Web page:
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Hard Times Ahead for Law Firms?

After years of exuberant growth, are law firms now headed for a downturn?  That's one of the predictions offered by legal consultancy Hildebrandt and Citi Private Bank in what they describe as their first downbeat Client Advisory since the economic slowdown of 1998. In an effort to temper the bad news, however, the Advisory concludes: 

The legal profession is extremely resilient, and the demand for legal services will undoubtedly continue to grow, albeit perhaps at a somewhat slower pace.  The growth rates that we predict for 2008 -- 6 to 8 percent for overall revenues and 3 to 5 percent for net income -- are in no means bad...It is only against the extraordinary run of the last six years in the legal market (with overall double-digit growth  on an annual basis) that these figures may seem disappointing.

The Advisory also identifies a variety of challenges that firms will face headed into 2008, including "continuing issues of low productivity, particularly within the ranks of non-equity partner lawyers."  Sounds like we may see a few more firms purging non-equity partners as Mayer Brown did last year.

The WSJ Law Blog follows up on the possibility of layoffs or demotions of partners, rather than associates.  Mass associate layoffs can prove problematic because if the economy picks up, firms are left without the ability to staff cases.  Moreover, partners cost more than associates and are often less productive.  As a result, firms are likely to become more ruthless about “weeding out those attorneys who are not performing as well as they should,” says Mr. Hildebrandt.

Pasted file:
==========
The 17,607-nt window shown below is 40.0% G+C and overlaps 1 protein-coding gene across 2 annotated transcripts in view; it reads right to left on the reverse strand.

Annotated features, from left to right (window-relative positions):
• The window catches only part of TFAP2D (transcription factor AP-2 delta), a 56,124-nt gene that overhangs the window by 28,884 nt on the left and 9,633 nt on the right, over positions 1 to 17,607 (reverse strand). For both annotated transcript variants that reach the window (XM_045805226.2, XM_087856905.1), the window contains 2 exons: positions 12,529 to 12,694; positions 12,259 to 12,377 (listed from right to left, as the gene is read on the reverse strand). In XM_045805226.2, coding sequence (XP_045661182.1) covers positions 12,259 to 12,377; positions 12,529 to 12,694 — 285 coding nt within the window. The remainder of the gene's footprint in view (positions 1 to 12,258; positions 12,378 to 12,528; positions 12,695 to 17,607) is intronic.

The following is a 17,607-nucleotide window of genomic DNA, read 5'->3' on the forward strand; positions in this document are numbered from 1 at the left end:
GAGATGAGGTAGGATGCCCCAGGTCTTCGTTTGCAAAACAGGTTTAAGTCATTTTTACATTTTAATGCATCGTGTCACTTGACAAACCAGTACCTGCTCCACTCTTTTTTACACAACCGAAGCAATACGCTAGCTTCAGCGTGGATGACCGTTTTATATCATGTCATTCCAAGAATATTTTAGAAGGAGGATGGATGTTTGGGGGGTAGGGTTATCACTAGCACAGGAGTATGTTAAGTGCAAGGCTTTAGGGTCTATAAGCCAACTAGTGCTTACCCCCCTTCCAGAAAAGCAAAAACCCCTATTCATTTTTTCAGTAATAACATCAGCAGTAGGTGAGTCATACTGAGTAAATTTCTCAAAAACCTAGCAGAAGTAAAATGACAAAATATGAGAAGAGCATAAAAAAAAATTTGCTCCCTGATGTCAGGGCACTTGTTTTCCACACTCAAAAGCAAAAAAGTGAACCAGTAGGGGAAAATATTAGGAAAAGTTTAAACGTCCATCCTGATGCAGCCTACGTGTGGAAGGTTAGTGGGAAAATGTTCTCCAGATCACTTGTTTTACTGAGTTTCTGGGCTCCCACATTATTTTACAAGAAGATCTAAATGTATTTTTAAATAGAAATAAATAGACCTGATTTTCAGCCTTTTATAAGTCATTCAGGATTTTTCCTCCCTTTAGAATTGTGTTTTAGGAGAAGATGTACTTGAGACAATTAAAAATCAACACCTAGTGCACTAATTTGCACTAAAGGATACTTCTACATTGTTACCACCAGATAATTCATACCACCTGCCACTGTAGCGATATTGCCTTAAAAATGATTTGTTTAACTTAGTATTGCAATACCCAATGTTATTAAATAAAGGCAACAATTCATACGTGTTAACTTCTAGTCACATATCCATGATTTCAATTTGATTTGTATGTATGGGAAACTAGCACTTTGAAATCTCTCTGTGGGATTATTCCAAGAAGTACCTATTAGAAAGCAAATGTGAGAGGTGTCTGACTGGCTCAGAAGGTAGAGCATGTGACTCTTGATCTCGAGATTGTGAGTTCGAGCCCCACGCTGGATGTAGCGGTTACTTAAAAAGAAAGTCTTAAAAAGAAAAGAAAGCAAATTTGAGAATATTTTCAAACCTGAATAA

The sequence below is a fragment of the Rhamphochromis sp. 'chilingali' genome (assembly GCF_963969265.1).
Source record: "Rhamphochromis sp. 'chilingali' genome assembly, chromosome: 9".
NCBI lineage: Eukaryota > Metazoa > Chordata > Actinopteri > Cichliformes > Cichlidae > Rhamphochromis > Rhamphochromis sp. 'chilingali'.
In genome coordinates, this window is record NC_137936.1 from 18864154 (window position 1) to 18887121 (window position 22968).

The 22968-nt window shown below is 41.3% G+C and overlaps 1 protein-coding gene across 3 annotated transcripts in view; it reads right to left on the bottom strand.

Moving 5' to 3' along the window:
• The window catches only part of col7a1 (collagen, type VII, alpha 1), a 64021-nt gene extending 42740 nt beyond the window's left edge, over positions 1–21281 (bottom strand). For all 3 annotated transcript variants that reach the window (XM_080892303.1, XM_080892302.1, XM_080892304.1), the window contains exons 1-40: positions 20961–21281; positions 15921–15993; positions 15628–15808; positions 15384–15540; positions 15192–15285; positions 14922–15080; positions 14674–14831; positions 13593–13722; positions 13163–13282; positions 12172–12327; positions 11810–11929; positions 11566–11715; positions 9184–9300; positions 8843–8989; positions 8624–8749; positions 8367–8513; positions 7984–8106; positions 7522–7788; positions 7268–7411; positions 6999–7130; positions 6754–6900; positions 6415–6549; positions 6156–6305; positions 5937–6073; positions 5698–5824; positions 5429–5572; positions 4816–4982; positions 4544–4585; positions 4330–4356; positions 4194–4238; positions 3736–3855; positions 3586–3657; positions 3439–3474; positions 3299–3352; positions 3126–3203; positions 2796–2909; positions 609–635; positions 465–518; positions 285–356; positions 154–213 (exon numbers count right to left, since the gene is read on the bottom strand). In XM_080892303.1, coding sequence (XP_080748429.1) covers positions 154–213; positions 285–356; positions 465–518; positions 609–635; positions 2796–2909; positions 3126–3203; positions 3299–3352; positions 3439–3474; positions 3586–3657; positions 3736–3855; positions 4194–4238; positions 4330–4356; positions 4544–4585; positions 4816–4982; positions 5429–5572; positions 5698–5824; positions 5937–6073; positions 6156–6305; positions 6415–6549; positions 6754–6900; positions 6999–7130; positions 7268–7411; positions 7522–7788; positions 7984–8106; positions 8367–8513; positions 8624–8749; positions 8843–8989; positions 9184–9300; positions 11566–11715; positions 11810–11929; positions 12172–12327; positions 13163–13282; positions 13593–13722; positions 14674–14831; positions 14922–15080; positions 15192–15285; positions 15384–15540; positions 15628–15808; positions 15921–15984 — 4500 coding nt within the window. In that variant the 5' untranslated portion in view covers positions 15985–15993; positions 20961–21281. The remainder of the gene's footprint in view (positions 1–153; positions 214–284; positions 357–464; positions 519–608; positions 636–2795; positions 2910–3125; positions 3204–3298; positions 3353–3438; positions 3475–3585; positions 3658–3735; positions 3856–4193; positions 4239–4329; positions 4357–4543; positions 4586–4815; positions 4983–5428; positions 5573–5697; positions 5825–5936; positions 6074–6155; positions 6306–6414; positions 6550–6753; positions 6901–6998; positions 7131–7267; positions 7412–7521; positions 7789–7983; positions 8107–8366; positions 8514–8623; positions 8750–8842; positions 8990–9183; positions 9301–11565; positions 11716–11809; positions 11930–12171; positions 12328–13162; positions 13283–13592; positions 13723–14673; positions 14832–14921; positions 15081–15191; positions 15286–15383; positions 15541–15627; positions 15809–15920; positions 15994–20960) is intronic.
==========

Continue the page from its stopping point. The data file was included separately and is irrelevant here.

Prospects for firms aren't any rosier across the pond. The Times Online reports that the U.K.'s top firms are worried about the impact of a worsening global economy on business prospects.  From the article:

Just over half of managing partners surveyed by Smith & Williamson, the professional services adviser, said that they were concerned about the impact a worsening global economy will have on their business. Last year, only 17 per cent expressed the same fear.  The survey also said that profits, which have surged to record levels over the past decade, are likely to suffer this year as they come under increasing pressure from flattening revenues and increasing costs from salaries and other expenses.

So what can law firms or individual lawyers do to protect themselves from all of this doom and gloom?
Jane Genova at Law and More recommends a variety of what she terms disruptive strategies, such as blogging on narrow niche topics, getting active in political campaigns and pro bono work to gain access to new clients. 

What are your predictions for 2008?  Are the predictions as dire as they sound?  Or does the economy offer a convenient excuse for law firms to cull unproductive partners without generating the kind of negative publicity that Mayer Brown did?

Posted by Carolyn Elefant on January 29, 2008 at 04:59 PM | Permalink | Comments (0)


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